These past weeks have been a tense and challenging time following the warnings from the government and various western embassies. Living out here with young children has certainly focused my mind. We seem a long way from the peace and safety of the UK! My initial response to events was to organise the building of a safe room in our house, which is now ready.
My second response was not practical but theological; it involved a reconsideration of the value my Christian beliefs. A few weeks ago I lay awake one night, unable to sleep for worrying about our situation. In those early hours I was reminded that if we're not careful, fear can control our thinking and leave us in panic. And that night I experienced fear. I've seen the images of what happened at (some place) and also a year before at (another place) and my imagination was running wild. The thought of seeing my wife and children gunned down is not a pleasant one. Should we go home? Should I send them off the campus?
As I tossed in the dark that night, a change in the direction of my thoughts happened and I felt gently rebuked. That day I'd been reading a biography of the hymn writer Charles Wesley, "A Heart Set Free". It records how in 1735 Charles and his brother John were crossing the North Atlantic on their way to the colony of Georgia when a terrible storm blew up. Apparently John Wesley noted in his journal how people on the boat became gripped by fear, in many cases screaming in panic thinking that they would soon drown. Then he and Charles came across a different scene: a group of Moravian Christians from Germany calmly gathered together to sing hymns and pray. What struck the Wesley brothers was that these believers confessed the absence of the fear of death. Death had no power over them. It was at this point that John and Charles realised that whatever kind of Christianity they possessed, it wasn't the New Testament kind. They had no sense of the peace that those Moravians displayed. Later after the Wesley brothers were converted, they roamed the British Isles preaching the gospel, the fear of death gone. There was a lesson for me here.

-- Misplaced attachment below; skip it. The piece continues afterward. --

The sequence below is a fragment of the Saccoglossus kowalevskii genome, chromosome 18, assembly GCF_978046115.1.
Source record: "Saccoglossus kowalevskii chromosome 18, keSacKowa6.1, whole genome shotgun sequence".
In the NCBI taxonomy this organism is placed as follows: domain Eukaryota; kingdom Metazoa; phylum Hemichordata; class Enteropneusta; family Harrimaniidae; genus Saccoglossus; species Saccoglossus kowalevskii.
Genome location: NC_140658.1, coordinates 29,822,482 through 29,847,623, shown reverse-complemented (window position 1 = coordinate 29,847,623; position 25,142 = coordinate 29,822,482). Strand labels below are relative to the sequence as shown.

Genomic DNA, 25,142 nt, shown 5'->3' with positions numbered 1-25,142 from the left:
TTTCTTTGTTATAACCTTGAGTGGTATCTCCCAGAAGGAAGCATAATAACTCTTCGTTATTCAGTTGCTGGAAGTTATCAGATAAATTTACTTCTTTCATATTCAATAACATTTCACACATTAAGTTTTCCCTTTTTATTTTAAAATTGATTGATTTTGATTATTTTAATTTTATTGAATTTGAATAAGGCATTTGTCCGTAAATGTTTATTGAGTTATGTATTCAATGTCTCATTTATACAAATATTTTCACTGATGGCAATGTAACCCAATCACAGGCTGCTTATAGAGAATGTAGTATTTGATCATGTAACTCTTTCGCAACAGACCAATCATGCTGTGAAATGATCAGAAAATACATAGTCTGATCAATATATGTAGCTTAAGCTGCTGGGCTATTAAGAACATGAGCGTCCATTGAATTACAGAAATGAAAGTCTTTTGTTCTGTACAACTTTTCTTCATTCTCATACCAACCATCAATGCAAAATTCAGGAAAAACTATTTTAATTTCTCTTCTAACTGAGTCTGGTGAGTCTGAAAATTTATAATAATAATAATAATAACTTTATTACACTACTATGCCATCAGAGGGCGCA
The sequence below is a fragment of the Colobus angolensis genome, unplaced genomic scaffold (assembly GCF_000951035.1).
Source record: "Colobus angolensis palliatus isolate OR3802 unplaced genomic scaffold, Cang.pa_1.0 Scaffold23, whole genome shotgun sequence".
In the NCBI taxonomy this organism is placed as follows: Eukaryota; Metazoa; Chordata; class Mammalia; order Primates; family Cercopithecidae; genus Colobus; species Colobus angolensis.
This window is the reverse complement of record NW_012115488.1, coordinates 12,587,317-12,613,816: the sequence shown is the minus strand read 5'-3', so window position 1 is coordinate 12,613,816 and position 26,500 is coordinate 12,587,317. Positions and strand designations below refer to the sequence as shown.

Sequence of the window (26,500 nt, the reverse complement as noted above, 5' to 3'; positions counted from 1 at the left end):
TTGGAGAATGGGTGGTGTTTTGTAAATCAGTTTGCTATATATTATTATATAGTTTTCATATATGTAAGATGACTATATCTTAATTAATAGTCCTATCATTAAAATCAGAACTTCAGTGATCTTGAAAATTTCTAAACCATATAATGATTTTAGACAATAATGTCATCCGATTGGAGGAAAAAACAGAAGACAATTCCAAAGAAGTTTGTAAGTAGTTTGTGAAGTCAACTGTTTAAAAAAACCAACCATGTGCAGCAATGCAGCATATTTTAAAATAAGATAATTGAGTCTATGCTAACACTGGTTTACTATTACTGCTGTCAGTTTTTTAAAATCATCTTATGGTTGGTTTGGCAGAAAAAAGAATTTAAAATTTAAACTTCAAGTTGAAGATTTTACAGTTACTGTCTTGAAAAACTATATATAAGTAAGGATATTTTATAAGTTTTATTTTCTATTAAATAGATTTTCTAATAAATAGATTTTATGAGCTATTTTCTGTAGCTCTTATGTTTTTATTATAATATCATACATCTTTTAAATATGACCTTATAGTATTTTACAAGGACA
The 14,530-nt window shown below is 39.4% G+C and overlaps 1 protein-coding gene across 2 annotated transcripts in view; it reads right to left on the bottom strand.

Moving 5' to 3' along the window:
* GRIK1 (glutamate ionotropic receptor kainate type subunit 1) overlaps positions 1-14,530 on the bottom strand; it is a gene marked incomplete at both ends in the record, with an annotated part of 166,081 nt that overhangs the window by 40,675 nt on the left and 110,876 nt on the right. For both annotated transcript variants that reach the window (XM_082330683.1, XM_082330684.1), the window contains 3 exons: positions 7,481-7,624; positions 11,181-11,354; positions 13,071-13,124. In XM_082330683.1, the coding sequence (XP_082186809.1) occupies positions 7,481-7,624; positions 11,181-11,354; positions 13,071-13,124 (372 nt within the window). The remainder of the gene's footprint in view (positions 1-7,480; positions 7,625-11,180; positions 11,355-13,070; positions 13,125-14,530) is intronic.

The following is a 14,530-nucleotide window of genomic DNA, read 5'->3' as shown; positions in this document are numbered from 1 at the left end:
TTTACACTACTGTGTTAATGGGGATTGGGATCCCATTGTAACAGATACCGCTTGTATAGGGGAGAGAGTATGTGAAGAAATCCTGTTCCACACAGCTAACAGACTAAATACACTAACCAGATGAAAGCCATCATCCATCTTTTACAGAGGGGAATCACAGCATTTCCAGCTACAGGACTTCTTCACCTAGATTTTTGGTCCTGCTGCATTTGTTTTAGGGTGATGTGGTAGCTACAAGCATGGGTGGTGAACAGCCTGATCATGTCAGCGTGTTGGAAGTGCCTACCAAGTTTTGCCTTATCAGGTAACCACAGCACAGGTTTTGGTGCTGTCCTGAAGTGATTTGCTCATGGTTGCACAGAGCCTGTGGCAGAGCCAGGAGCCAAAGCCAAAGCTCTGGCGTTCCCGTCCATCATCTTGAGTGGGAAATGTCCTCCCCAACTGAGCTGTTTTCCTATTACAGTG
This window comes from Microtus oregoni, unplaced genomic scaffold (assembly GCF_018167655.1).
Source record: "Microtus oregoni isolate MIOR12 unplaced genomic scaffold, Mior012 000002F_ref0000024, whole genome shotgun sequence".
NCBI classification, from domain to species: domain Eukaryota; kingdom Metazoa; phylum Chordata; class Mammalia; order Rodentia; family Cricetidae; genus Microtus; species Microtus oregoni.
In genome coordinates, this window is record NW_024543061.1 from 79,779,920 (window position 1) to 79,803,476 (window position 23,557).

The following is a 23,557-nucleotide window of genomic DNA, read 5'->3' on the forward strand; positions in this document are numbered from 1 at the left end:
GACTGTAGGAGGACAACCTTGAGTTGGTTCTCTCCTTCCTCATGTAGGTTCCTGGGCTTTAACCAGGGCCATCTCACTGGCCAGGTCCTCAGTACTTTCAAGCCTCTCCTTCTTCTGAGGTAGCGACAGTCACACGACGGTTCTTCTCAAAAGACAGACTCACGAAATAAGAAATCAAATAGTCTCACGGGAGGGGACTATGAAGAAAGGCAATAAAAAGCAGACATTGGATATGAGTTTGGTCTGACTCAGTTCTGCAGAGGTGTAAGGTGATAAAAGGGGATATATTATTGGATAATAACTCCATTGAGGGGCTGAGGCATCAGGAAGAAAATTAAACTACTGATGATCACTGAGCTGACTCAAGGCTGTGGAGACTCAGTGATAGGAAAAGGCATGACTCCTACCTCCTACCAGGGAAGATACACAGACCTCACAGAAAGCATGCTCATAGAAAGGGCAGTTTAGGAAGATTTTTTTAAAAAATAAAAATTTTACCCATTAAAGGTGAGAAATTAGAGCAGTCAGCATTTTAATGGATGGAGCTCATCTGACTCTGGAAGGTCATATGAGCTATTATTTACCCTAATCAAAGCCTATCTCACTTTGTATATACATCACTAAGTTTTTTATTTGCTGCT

The next thought that came to me in those early hours was how theoretical our Christian theology can be when life is calm, predictable and safe. How often back home have I proclaimed from the pulpit that "Jesus is Lord", that he has risen from the dead and has conquered death? Countless times I have sung Stuart Townend's words, "No guilt in life, no fear in death, this is the power of Christ in me". Wonderful, precious words, but the question I faced that night was would I believe them now, or would I allow myself to be overcome by fear? In those night hours, faith was slowly getting a grip on me and replacing the fear. Let's make no mistake about it, death is a tyrant and it holds all the sons and daughters of Adam in its power. We do almost anything to keep it at bay. And yet the heart of the message of Christianity is that what Paul called the last enemy really has been conquered. We are released from death's grip and power. And recognising that and believing it brings great freedom.